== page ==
Public service increments an 'elephant in the room'


PUBLIC SERVICE increments are the “elephant in the room”, a Government backbencher told Minister for Public Expenditure Brendan Howlin when he appeared before the Public Accounts Committee.

Fine Gael TD Simon Harris said if the Croke Park deal, which protects public sector pay and pensions, was to get the support it needed from the wider public, the issue of awarding incremental pay increases for staff next year would have to be addressed.

“The elephant in the room in this is next year and the increments. It’s being discussed in the media, it’s being discussed at kitchen tables throughout this country.

“Can you explain the rational behind the increments next year?

“Will there be anything given in return to the Irish taxpayer and to the consumer of the public service rather than somebody just being there for a certain number of years just getting a pay increase, which is effectively what it is.”

Mr Harris also complained about retired teachers in receipt of public service pensions returning to the classroom while young teachers could not get permanent jobs. He also cited a “major, major problem” with sick leave in the Health Service Executive.

Responding to Mr Harris on the issue of increments, Mr Howlin said “everything was on the agenda”.

However, he said increments were paid “by and large” to new entrants to the public service. He questioned whether it would be correct not to pay increments to “new guards and new teachers” while leaving their more established counterparts “untouched”.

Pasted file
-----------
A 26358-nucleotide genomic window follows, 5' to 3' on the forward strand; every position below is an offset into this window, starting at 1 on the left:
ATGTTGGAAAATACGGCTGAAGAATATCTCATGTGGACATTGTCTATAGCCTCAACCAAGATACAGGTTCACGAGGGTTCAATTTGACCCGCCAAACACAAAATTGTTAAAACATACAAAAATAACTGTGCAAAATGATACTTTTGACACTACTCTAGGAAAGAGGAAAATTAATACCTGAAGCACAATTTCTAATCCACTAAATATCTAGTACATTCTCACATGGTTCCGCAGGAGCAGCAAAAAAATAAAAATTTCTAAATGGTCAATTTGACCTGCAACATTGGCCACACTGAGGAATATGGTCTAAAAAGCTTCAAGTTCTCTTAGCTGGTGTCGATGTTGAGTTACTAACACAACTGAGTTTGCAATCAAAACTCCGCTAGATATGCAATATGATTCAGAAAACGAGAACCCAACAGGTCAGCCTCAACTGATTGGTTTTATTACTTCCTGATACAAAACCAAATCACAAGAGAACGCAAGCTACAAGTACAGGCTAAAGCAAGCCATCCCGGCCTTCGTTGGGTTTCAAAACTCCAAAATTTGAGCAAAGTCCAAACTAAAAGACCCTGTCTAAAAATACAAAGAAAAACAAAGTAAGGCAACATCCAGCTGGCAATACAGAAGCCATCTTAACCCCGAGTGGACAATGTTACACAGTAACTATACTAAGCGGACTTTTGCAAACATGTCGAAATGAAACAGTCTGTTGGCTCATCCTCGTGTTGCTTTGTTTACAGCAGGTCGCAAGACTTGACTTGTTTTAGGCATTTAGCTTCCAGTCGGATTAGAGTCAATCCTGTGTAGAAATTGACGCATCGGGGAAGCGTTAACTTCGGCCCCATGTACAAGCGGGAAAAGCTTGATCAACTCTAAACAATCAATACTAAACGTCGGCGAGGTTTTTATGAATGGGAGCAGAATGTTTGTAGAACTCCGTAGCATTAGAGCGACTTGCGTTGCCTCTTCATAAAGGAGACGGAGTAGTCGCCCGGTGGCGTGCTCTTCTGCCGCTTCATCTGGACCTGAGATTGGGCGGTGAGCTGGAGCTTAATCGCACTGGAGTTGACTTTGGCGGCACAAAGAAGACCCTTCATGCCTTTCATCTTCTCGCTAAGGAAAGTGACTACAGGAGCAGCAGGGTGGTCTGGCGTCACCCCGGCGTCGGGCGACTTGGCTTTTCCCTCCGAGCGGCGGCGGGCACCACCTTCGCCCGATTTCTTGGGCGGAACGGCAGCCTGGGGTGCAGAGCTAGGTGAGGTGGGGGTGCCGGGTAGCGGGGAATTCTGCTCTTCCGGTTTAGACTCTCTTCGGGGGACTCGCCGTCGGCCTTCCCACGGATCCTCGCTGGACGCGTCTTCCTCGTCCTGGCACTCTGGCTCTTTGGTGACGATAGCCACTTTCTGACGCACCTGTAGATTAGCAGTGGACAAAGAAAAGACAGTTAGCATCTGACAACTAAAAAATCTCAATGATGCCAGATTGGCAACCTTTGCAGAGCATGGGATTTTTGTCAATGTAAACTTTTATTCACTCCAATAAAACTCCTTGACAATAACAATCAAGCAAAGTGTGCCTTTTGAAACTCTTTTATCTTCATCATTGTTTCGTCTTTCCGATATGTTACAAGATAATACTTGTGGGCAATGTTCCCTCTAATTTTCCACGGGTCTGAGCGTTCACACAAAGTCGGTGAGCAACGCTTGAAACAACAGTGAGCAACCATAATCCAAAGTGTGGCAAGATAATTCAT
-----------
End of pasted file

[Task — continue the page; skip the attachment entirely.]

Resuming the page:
Referring to the practice of retired teachers returning to the profession, Mr Howlin described this as an “annoying factor”.

He said a measure to prevent this had been proposed in the last Dáil but then removed by amendment.

On sick leave, he said he would be publishing proposals outlining significant changes soon.

Mr Howlin agreed some 3,000 new people would be recruited into the public and Civil Service following a query from Labour TD Derek Nolan.

Mr Nolan said the moratorium on public sector appointments had been effective but blunt, and asked Mr Howlin about the extent of his plan to allow limited and targeted recruitment to the sector.

Committee chairman John McGuinness expressed concern that only “frontline” staff would leave the public service as part of the reduction in numbers, while layers of management personnel would remain in place.

“We have to be strategic in where they come from in leaving the service,” Mr McGuinness said.

“We’ve no choice,” Mr Howlin responded.

However he had a more “sanguine” attitude than Mr McGuinness.

“I think it will be across all sectors. I don’t think it will be exclusively frontline.”

No Opposition members of the committee were present bar the chairman.